I was faced with a tough decision, because by then, I had gotten married. The prospect of graduating and starting a life out of school with my husband was exciting, but after wrestling with the decision, we settled on furthering our education. I stayed at RPI, eventually for longer than originally planned, since I went on to pursue a doctorate degree. It was 2008 when I completed the work toward the masters. We were feeling the impact of the economic downturn; this made it difficult to turn down the opportunity to stay in school, with an offer on the table that included full funding. Graduate school has been one of the toughest challenges I have faced, because of both the academic demands of solving new problems or improving on existing solutions, and the difficulties of balancing my personal life. Earning a PhD in electrical engineering in 2013 came with relief, gratitude, and validation for what I am capable of.

After graduating, industry is where I turned. Although academia is a natural path for PhD graduates, I was eager to gain new experience advancing the collective goals of a company. A career fair at RPI led me to Pratt & Whitney, a business unit under aerospace conglomerate Raytheon Technologies. P&W is also one of few jet engine manufacturers in the world. After a series of intense interviews, I was offered a position as one of few women in the field. My career has progressed at Raytheon, where I have held different positions, going from an individual contributor to managing teams. Most recently, I made a transition to a group that aims to accelerate a digital transformation that the company desperately needs, as the digital era continues to rapidly evolve.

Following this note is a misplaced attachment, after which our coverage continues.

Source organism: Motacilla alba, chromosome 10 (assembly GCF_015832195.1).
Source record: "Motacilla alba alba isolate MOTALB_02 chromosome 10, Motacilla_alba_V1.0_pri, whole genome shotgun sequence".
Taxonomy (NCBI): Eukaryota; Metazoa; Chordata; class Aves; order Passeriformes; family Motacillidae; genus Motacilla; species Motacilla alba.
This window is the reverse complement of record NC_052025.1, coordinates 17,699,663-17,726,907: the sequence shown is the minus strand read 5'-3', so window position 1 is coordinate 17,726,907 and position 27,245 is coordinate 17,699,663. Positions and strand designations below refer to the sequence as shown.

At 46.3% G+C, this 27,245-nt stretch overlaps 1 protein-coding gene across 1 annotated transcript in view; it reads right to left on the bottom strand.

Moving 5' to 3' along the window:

Throughout my odyssey, I have realized that learning is a lifelong process. It does not stop, even after achieving the highest level of formal education. I continue discovering my potential in areas I never imagined excelling infrom managing people, to providing insight into the future vision of key emerging technologies, to mentoring students, to pondering and finding ways of shaping my legacy in ways that promote the same sense of community that has served as a strong foundation to my life. I have also reflected on how all my accomplishments, big and small, came to be. Besides the contribution of a strong support system, they are all rooted in a principle that I have followed since my story began with my first job as a waitress. The idea is this: When youre presented with a new opportunity that seems daunting, the impostor syndrome takes over, and the fear of failure starts steering you away from it, breathe deeply and take the leap. This is how I personally believe that anyone can reach new heights and avoid plateauing: by taking on tasks that are not within our comfort zone. This way, growth becomes inevitable. My endeavors are constantly guided by this principle.